In 1993, Colombia had the highest homicide rate in the world at 420 per 100,000 people, making it one of the most dangerous countries in the world. Medellin was said to be the most dangerous city in Colombia during this time, but has gone through great changes in the past two decades. Medellín’s transformation is an inspiring model for many cities previously affected by violence and war.

Danger of Medellín

In the 1980s, Medellín was considered to be one of the most violent cities in the globe. In fact, TIME Magazine named Medellín the most dangerous city in the world due to the high crime and murder rates in 1988.

At the time, Medellín was home to Pablo Escobar’s cartel and cocaine empire. There was a lack of government control of the city and crime rates exponentially increased. Additionally, the nation was also affected by the internal conflict between Colombia and the internal guerilla groups. In 1991, the city experienced 6,349 killings, bringing its annual rate to 181 per 100,000 people.

Transformation of Medellín

Since then, the city has put in place many violence prevention programs, invested in social entrepreneurship, created effective public transportation, transformed public spaces and improved some of the worst neighborhoods severely affected by the internal war.

In the past 20 years, homicide rate has been cut by 95 percent and the poverty rate by 66 percent.  Now, the annual rate of killings per year is fewer than 50 per 100,000 people and it contributes more than 8 percent of Colombia’s GDP, as its second largest city.

Forty percent of Colombia’s exports now come from Medellín. Additionally, 9 out of the top 50 medical facilities in the Americas are located in Medellín. In 2012, Medellín was even named the most innovative city in the world by the Urban Land Institute. Medellín’s transformation began with its public transportation system. The first metro ride in Medellín took place in 1995, and since then, it has become the most effective public transportation system in Colombia.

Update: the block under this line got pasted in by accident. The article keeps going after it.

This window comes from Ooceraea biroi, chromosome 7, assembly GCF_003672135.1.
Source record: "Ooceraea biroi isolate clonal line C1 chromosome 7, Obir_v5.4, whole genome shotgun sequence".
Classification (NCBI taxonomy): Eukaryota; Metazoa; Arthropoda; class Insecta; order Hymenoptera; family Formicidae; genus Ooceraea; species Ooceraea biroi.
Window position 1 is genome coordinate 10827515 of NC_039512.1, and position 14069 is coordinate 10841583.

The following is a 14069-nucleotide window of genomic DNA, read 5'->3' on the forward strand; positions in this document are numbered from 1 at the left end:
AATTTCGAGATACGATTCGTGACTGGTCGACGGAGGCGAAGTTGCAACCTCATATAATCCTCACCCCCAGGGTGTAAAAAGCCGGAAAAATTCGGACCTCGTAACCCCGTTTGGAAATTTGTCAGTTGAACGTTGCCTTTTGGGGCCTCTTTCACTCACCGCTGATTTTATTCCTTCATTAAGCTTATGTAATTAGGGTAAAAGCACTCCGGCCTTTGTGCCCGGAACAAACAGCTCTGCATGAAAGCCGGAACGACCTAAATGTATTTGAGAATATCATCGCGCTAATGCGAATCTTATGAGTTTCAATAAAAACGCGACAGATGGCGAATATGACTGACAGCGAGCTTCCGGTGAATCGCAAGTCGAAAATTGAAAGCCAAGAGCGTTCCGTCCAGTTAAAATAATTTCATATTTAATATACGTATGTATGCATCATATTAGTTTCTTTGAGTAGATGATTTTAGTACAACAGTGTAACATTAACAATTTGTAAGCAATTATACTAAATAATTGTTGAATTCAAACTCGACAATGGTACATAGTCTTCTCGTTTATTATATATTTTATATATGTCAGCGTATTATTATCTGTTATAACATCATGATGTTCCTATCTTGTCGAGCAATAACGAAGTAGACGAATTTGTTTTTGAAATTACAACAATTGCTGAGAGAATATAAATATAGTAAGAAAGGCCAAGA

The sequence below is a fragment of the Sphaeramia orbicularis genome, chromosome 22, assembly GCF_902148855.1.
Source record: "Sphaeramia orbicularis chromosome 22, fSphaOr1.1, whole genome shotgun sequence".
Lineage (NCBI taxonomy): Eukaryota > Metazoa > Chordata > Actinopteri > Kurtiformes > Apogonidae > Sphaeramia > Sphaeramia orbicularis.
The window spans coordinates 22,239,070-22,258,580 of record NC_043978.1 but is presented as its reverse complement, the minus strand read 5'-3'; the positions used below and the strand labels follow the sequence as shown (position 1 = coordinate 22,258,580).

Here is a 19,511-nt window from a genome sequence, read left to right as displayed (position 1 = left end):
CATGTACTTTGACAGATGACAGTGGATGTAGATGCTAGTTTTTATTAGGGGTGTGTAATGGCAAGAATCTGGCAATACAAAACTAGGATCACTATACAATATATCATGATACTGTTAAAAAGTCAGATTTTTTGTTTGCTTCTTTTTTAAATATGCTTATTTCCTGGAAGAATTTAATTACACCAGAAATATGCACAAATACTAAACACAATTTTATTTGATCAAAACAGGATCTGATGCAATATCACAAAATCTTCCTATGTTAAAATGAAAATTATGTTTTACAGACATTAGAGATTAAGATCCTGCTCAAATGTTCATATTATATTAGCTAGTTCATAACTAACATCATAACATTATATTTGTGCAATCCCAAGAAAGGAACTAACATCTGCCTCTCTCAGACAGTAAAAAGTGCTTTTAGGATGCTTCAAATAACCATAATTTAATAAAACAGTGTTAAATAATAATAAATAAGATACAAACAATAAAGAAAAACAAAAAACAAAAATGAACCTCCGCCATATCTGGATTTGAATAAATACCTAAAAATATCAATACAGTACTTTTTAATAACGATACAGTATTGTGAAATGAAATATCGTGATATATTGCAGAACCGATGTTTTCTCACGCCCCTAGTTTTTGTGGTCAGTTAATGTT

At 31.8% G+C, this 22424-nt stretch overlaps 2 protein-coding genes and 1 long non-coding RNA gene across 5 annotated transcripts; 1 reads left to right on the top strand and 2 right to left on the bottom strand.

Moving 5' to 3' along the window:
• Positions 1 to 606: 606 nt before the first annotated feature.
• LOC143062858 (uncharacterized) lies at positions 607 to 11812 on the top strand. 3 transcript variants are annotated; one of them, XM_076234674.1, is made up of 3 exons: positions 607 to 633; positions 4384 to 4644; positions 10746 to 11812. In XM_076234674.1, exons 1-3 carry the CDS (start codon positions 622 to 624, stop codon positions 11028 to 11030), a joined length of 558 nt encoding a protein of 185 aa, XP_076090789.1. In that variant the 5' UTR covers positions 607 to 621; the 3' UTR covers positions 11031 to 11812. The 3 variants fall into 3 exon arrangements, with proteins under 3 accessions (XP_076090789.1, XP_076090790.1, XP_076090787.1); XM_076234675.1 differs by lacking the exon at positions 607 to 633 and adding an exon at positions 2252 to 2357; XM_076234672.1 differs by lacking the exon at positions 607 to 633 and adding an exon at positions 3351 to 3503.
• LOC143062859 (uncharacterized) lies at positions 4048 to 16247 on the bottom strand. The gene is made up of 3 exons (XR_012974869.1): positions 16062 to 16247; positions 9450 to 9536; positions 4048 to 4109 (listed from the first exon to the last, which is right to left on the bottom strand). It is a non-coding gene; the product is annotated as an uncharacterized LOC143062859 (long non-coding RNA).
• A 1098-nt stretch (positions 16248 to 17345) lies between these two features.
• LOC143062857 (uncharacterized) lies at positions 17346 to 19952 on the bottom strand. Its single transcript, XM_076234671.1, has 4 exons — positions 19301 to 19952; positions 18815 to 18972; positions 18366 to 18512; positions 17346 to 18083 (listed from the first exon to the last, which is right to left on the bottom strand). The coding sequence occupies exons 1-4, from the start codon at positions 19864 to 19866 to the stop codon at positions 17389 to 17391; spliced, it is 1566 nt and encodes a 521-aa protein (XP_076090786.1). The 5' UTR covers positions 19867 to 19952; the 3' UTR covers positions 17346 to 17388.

Transportation in Medellín

Additional lines were added and the cable car were built in the 2000s. The transportation project in Medellin connected the entire city, including slums previously neglected by the government. Additionally, escalators were built to facilitate access for people in the slums — citizens in areas such as Comuna 13 used to walk 1,300 feet, but due to the transportation advancements, they came to experience further integration with surrounding areas.

Such developments allowed many living in poor areas outside of the city to take on jobs in the city center, and shortened the commute time for all people in Medellín. To this day, the metro and its stations are still very clean, safe and well maintained within the city.

Social Entrepreneurship and Social Change

Medellín’s transformation is also largely due to its investment in education and social programs. Medellín is known for its investment in social entrepreneurship. A part of revenues earned by the city is invested in organizations such as Ruta N, which work to promote social innovation and technological development.

People in poor areas are also encouraged to start their own businesses, shop, or cafe; such business endeavors are facilitated by entrepreneurial development centers that provide cheap credit loans. Medellín’s transformation ignited economic growth and rapid change for the city by becoming an international hub for business, innovation and tourism.